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Cooperation, not ‘polite rejection,’ will help national parks overcrowding, says Rep. Moore

A snow-dusted North Window in the pre-dawn light at Arches National Park, Feb. 24, 2022.
Arches National Park
National Park Service, public domain
A snow-dusted North Window in the pre-dawn light at Arches National Park, Feb. 24, 2022.

Utah Rep. Blake Moore is calling for more cooperation between the nation's national parks and their surrounding "gateway" communities to solve overcrowding.

National park visitation has been climbing for the past decade. Over 297 million people visited the nation’s more than 400 national parks, monuments and recreation areas in 2021. The increase in visitors has led to overcrowding and long lines at some of the most popular sites, including Utah’s Zion and Arches national parks.

Moore is the ranking member of the House Committee on Natural Resources Subcommittee on Oversight and Investigations. At a Dec. 6 hearing, Moore said local officials he spoke with are often rebuffed when looking for ways to alleviate stress on the parks and surrounding communities.

“You know, they've offered to help with parking, trailers outside the park … areas that are often underutilized,” he said. “And they’re often met with, let’s call it, polite rejection.”

He pushed for more collaboration going forward.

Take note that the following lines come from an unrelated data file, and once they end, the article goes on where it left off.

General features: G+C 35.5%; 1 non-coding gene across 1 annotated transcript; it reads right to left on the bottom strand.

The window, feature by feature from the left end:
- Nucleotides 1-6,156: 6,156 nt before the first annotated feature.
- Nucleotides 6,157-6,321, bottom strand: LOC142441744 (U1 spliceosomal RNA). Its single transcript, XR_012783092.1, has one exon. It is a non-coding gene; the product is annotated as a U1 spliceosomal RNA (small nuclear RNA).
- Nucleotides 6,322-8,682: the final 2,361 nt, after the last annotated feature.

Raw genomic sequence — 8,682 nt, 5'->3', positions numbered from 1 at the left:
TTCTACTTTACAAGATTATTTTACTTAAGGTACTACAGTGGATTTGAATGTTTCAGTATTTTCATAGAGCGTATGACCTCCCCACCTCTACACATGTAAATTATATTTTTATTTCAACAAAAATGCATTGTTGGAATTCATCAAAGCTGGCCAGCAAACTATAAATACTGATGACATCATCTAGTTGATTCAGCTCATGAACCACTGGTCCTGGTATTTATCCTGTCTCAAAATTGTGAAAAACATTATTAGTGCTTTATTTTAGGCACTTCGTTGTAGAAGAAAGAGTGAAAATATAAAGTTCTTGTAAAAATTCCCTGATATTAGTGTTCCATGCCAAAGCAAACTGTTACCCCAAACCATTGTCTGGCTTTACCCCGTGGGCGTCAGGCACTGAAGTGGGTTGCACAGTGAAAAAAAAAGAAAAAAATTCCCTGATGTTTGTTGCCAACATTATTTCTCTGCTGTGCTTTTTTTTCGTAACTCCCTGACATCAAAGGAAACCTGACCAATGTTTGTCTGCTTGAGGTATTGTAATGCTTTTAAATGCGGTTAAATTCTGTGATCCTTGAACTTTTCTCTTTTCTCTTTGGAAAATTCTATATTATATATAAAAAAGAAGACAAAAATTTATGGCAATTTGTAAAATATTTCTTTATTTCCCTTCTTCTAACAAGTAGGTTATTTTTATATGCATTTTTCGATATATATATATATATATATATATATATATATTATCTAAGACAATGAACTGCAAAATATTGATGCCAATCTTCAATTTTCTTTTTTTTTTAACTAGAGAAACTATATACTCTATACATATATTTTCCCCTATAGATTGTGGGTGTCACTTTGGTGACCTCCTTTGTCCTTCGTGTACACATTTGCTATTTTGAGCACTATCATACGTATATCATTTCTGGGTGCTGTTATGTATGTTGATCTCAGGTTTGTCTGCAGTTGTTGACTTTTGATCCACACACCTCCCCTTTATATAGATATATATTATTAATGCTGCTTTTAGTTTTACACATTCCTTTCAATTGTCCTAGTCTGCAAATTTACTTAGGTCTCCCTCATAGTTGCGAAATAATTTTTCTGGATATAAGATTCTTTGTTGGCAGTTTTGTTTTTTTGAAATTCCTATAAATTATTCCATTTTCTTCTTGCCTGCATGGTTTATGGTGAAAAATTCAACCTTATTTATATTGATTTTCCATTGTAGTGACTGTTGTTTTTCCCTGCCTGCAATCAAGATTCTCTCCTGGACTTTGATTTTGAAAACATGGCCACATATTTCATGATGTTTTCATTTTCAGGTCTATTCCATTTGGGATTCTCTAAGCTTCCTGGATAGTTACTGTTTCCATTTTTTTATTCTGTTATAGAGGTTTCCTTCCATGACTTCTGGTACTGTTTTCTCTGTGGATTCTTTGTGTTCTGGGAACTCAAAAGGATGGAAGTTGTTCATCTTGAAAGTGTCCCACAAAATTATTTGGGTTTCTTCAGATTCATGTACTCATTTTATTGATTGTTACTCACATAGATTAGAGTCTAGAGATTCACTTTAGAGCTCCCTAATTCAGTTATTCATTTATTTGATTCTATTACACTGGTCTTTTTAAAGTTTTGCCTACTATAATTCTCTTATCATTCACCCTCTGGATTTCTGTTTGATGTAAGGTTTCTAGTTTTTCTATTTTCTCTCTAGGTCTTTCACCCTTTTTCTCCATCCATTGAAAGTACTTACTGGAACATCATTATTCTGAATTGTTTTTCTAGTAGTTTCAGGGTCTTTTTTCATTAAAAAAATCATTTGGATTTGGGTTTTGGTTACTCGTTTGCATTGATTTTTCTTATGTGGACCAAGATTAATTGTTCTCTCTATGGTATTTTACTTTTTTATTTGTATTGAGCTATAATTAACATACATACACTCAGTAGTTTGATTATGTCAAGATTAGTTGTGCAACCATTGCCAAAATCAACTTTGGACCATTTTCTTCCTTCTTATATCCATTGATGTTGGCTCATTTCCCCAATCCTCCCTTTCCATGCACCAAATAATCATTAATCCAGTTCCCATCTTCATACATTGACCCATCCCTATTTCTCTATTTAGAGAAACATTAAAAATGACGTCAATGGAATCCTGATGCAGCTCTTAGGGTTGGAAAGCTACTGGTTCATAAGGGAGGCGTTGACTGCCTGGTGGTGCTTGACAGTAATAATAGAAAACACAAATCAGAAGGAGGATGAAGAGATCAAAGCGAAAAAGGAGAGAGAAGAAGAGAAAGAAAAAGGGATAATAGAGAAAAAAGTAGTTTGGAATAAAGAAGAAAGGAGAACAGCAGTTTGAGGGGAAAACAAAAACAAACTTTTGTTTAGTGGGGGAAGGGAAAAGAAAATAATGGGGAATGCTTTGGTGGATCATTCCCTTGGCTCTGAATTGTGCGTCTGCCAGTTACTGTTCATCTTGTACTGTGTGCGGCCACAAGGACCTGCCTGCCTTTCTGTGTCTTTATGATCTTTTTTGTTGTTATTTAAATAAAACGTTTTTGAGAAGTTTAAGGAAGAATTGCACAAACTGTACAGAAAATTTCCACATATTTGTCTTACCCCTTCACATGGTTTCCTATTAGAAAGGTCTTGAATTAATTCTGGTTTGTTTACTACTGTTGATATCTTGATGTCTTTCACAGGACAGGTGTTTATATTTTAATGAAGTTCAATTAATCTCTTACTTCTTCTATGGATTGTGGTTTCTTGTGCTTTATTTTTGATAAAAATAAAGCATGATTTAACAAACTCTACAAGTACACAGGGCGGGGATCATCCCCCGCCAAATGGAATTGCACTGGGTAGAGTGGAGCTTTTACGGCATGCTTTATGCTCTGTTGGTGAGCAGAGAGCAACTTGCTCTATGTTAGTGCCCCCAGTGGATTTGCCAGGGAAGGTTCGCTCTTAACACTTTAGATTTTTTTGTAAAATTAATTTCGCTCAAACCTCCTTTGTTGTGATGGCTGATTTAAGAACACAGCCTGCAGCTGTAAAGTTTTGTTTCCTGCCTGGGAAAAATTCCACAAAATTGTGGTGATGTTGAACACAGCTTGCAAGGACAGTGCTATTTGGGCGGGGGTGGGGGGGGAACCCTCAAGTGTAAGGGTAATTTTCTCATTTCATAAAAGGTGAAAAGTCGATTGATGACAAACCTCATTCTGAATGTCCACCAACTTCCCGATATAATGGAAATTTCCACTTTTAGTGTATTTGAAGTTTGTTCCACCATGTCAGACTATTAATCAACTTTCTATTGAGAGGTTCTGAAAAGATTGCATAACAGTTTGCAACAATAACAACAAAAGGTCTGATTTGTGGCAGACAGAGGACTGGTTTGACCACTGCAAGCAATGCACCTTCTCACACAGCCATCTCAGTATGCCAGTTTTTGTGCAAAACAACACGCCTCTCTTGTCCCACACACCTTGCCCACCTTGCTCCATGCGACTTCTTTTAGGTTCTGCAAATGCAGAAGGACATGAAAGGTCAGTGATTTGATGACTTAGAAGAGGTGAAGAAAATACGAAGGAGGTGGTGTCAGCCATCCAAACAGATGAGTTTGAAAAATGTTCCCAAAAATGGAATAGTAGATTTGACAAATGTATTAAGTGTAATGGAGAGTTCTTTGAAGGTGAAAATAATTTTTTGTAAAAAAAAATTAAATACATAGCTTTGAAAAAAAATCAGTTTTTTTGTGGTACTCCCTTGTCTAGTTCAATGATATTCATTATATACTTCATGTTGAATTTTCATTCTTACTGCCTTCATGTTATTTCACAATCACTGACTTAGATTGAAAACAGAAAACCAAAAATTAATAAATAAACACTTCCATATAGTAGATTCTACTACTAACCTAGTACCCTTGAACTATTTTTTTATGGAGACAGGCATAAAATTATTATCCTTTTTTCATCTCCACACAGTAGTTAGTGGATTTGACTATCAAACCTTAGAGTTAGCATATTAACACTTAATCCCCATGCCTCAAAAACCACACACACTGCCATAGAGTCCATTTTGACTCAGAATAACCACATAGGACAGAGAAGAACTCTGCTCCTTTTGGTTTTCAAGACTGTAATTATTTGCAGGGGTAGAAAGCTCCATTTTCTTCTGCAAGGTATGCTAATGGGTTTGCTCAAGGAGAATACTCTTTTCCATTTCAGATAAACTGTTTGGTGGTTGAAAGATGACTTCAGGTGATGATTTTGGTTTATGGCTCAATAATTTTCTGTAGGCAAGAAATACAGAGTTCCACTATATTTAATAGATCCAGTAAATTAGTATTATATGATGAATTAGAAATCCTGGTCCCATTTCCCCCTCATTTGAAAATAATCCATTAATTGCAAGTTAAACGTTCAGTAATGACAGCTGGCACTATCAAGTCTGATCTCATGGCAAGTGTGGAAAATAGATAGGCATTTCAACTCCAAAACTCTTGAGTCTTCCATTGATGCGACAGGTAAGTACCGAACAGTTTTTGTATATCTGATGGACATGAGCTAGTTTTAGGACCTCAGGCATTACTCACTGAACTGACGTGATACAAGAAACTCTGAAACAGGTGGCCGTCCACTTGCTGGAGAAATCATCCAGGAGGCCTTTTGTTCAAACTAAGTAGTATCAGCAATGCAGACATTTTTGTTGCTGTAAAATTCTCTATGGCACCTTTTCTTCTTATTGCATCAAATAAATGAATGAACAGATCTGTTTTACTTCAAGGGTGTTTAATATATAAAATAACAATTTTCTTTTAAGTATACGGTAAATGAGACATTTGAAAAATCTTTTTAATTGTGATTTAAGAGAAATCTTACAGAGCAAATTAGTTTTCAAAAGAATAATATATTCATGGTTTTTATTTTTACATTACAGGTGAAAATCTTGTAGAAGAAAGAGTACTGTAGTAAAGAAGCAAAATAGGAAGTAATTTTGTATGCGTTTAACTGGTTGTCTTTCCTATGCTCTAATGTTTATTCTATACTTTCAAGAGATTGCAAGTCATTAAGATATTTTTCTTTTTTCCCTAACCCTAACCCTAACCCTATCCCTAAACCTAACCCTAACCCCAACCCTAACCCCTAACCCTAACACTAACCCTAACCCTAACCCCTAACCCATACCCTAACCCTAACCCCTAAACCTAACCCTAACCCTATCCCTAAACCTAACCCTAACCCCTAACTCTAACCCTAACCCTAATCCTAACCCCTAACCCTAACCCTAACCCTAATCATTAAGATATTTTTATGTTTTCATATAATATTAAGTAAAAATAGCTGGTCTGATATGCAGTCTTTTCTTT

Arches National Park launched a pilot reservation program to deal with crowds for the summer of 2022. Visitation dipped by about 25% in that time.

Visitation to nearby Moab dropped as well. City officials say it’s too early to tell if the decrease is directly due to the reservation system or to other factors like inflation and high gas prices.

“People had more options of things to do than coming to an outdoor destination resort community like Moab,” said Mayor Joette Langianese. “There were some impacts in Moab because of the reduced visitation numbers, but I can't guarantee that it was part of the timed entry system at Arches.”

Going forward, Langianese supports continuing the Arches reservation program, which concluded in October. She sees it as the best way to preserve the area for future generations and keep visitors happy.

“What’s better for a visitor? To come and know that you have a reservation and you can get in the park or to come and stand in line for an hour and then be told you can’t go in and then you’re upset?” she said.

Moore advocated for each park to find solutions that best fit their needs.

“Our parks should resist the temptation to simply limit the number of visitors who can enter,” said Moore. “Instead, we should pursue innovative and common sense solutions that address the challenges of overcrowding while maintaining access to our parks for the greatest number of people.”

For Langianese, local leaders and the park system shouldn’t be picky about solutions.

“A good example of how we can cooperate is to look at all the varieties of ideas,” she said. “We just have to think out of the box.”

Sean is KUER’s politics reporter.
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